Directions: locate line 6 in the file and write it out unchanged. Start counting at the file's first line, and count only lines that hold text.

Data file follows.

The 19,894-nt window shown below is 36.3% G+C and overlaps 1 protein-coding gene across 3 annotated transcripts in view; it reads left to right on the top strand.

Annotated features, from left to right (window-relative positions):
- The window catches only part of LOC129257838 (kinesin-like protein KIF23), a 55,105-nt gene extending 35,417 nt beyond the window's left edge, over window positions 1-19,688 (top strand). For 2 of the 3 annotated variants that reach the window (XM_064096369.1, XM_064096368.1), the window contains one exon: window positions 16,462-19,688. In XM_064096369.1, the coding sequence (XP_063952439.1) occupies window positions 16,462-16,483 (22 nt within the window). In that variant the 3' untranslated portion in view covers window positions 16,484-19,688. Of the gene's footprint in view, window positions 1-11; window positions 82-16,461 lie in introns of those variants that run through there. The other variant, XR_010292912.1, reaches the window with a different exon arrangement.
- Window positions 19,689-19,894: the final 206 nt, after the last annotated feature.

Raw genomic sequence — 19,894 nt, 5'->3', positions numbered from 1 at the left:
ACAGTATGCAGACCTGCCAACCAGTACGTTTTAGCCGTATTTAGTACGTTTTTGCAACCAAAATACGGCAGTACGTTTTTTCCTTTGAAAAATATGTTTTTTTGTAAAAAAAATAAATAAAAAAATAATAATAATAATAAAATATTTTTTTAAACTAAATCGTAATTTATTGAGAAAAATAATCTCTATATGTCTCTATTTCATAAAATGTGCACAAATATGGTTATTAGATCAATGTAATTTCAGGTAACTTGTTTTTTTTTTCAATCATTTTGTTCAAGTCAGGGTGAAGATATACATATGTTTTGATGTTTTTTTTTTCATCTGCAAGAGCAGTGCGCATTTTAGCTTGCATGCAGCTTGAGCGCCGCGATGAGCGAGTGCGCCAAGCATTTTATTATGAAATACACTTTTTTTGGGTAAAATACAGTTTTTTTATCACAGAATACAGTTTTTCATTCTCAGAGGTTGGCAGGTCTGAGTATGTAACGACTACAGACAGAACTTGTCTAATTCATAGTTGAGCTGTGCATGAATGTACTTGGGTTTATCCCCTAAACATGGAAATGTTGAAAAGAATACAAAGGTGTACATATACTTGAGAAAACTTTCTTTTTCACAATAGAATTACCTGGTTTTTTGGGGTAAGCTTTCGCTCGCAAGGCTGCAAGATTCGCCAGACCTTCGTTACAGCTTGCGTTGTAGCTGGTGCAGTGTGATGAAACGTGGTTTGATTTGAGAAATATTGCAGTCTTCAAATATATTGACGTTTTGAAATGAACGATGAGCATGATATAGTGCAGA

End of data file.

ACAGTATGCAGACCTGCCAACCAGTACGTTTTAGCCGTATTTAGTACGTTTTTGCAACCAAAATACGGCAGTACGTTTTTTCCTTTGAAAAATATGTTTTTTTGTAAAAAAAATAAATAAAAAAATAATAATAATAATAAAATATTTTTTTAAACTAAATCGTAATTTATTGAGAAAAATAATCTCTATATGTCTCTATTTCATAAAATGTGCACAAATATGGTTATTAGATCAATGTAATTTCAGGTAACTTGTTTTTTTTTTCAATCATTTTGTTCAAGTCAGGGTGAAGATATACATATGTTTTGATGTTTTTTTTTTCATCTGCAAGAGCAGTGCGCATTTTAGCTTGCATGCAGCTTGAGCGCCGCGATGAGCGAGTGCGCCAAGCATTTTATTATGAAATACACTTTTTTTGGGTAAAATACAGTTTTTTTATCACAGAATACAGTTTTTCATTCTCAGAGGTTGGCAGGTCTGAGTATGTAACGACTACAGACAGAACTTGTCTAATTCATAGTTGAGCTGTGCATGAATGTACTTGGGTTTATCCCCTAAACATGGAAATGTTGAAAAGAATACAAAGGTGTACATATACTTGAGAAAACTTTCTTTTTCACAATAGAATTACCTGGTTTTTTGGGGTAAGCTTTCGCTCGCAAGGCTGCAAGATTCGCCAGACCTTCGTTACAGCTTGCGTTGTAGCTGGTGCAGTGTGATGAAACGTGGTTTGATTTGAGAAATATTGCAGTCTTCAAATATATTGACGTTTTGAAATGAACGATGAGCATGATATAGTGCAGA